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Posts Tagged ‘Stances!’

How Far Does the Fu Go?

Thursday, April 15th, 2010

From: Adam
Date: Mon, Apr 12, 2010 at 9:27 AM
Subject: How Far Does the Fu Go?
To: Sifu


I was out for my run and saw a huge Rottweiler several blocks up. He was by the front door of a house and I was trying to discern the situation. I popped out my earphones to be more aware and was about to turn around and try a different route when he saw me. He did that aggressive freeze and stare they do so I slowed down a bit to try not to appear scared or aggressive. When I got a couple of yards from him I tried to softly say “hey puppy”, to calm him down – it didn’t work. When I got parallel to him he took off out of the yard right toward me. I immediately stopped and looked right at him. I clapped as loud as I could and yelled “NO!” as sternly as I could and I pointed up to the house and ordered him, “GO!”

With him running at me and me trying to stop running we basically collided. We were so close his chin hit my knee and got dog slobber on it. My clap and aggressive yell startled him, I could see him sort of twitch. He stopped, growled a bit and looked up at me. Again I said, “NO!” and pointed and said “GO!” It was like he was thinking for a second and then turned and jogged back up to the house. I walked until I was out of his sight and then took off faster than I had planned to run today!!

I gotta tell you, I was ready to bring about “complete destruction” on that dog. Not sure how it would have gone, but I would have snatched the life out of that dog, that’s for sure! Well, at least I had to believe I would have! Whew, that was intense. I just kept remembering times we had run together and you had taken that aggressive stance with dogs before and it worked. I did everything I could to show I wasn’t scared and was in charge of the dog. I’m glad he decided to buy it!


Been Caught Stealing

Wednesday, May 20th, 2009

Honestly? I don’t like to fall.

I don’t like to fall and I try to keep myself from falling as much as possible. Oh, I’ve practiced falling safely and I’ve been thrown (a lot), and I usually learn something valuable when I get thrown, but I still don’t like falling; it doesn’t feel good and I’ve been known to break bones when I do.

I know that when I play hands it is inevitable that I will be thrown and that I will fall, and fall hard. I accept that, but I guess in a way it’s important to me to do what I can to keep myself from falling whenever possible. One of the most basic ways I know how to do that is by staying rooted and keeping my center.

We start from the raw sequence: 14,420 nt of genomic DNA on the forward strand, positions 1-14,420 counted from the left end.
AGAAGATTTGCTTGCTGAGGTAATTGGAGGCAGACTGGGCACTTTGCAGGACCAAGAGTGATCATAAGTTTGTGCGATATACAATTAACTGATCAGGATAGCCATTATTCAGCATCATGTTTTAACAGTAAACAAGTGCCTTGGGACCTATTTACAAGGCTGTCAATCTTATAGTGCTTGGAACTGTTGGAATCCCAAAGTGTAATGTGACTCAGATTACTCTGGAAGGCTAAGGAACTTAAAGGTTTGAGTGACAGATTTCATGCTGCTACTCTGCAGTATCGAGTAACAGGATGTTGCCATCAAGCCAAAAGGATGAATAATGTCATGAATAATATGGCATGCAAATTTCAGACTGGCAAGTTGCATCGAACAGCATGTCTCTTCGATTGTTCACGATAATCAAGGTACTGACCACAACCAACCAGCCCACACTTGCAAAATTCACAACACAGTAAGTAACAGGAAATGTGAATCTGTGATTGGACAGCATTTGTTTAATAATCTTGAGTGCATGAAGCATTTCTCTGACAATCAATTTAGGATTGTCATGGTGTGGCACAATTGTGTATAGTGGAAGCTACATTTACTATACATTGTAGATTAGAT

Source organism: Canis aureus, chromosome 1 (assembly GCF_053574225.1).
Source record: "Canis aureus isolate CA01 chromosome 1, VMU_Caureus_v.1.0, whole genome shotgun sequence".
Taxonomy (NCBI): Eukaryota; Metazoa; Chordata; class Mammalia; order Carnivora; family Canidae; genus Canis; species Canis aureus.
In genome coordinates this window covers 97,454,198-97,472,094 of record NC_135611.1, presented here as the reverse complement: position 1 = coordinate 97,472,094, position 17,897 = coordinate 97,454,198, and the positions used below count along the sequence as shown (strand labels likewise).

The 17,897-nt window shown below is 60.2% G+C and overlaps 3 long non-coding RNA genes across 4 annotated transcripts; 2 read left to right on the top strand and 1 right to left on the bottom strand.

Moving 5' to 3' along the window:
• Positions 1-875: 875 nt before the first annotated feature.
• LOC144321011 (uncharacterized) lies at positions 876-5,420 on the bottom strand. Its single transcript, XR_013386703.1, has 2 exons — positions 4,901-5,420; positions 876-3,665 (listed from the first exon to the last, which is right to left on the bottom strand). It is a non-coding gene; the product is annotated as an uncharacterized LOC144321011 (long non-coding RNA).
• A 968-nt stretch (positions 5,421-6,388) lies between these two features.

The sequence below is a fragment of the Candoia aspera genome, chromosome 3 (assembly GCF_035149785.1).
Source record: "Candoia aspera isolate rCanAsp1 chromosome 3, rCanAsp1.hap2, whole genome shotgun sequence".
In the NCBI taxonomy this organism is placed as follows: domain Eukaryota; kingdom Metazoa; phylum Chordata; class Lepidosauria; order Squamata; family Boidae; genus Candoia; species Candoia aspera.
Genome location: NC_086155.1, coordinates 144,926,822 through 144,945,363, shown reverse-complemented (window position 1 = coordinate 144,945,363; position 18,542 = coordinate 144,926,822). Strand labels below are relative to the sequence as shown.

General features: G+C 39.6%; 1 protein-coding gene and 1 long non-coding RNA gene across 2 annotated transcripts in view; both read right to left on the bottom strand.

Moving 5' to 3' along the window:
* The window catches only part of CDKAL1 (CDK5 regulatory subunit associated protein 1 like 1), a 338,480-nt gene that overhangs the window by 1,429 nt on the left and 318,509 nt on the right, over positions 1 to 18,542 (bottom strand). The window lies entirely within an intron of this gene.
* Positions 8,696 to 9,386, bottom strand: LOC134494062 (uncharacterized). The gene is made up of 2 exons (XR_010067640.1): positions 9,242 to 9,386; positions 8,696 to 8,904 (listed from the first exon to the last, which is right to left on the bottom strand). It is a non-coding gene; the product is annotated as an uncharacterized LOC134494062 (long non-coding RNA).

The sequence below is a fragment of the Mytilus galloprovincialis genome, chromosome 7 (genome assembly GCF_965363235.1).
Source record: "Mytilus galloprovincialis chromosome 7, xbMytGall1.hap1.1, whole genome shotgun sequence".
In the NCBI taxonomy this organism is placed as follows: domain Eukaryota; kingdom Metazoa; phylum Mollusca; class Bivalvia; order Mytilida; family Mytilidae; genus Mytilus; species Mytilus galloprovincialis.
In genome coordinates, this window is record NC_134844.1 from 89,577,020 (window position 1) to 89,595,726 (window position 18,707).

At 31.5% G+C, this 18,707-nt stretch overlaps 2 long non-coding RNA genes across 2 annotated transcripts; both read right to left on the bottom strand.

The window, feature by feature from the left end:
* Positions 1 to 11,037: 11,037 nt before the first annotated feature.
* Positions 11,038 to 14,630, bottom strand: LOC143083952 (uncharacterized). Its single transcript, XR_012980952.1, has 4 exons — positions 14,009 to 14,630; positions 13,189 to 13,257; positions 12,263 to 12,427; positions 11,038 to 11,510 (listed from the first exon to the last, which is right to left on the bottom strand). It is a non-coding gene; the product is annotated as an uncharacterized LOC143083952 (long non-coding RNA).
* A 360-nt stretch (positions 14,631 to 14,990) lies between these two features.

“Aha! Your center you say…I hear about my center a lot in class but, what is it and how do I find it, much less keep it?”

Well, think of it as your center of gravity or balance point. When a person is standing straight and still, it is usually located slightly lower than and behind the naval, but since Kung Fu is not a static exercise, your center of gravity changes with every movement. When you hear someone talking about having your center it usually means that they’ve done something to make you off balance, therefore giving them a little more control of the situation.

“Alright, now that I’ve sort of found it how do I keep it?”

Horse stance! Forward stance! Ladyhorse stance! You thought those stance drills were just for torture discipline and strength training? They are. They also teach you how to root and to find your center in each stance as well as when shifting from stance to stance. For those of you familiar with 8-basic stances, think about when you shift from Ladyhorse stance into Cat stance; if your center is too high you tend to wobble a little until you get your balance again. The more you practice 8-basic stances, the more aware of your center you become and the better you can flow from stance to stance without wobbling.

Also? I love the motto “work smarter, not harder”.

I love Kung Fu because it is incredibly efficient (among a fragillion other reasons). I like the fact that theoretically I can play hands with someone bigger and stronger than me and by working within the principles, being solid in my stances and technique, and by stealing their center (replacing their center with mine) I have a better chance of controlling the situation – without muscle.

Lately I’ve really been trying to use all of the drills we’ve been learning and to be more aware of both mine and my opponents’ centers; using my stances to make me more efficient at making them work harder. Usually their skill is greater than mine or my timing isn’t quite right and I get beat up, but, sometimes I succeed–and wow…when everything “clicks” it is a feeling like no other and makes the 40 previous beatdowns and all those hours of stance drills Worth. Every. Minute.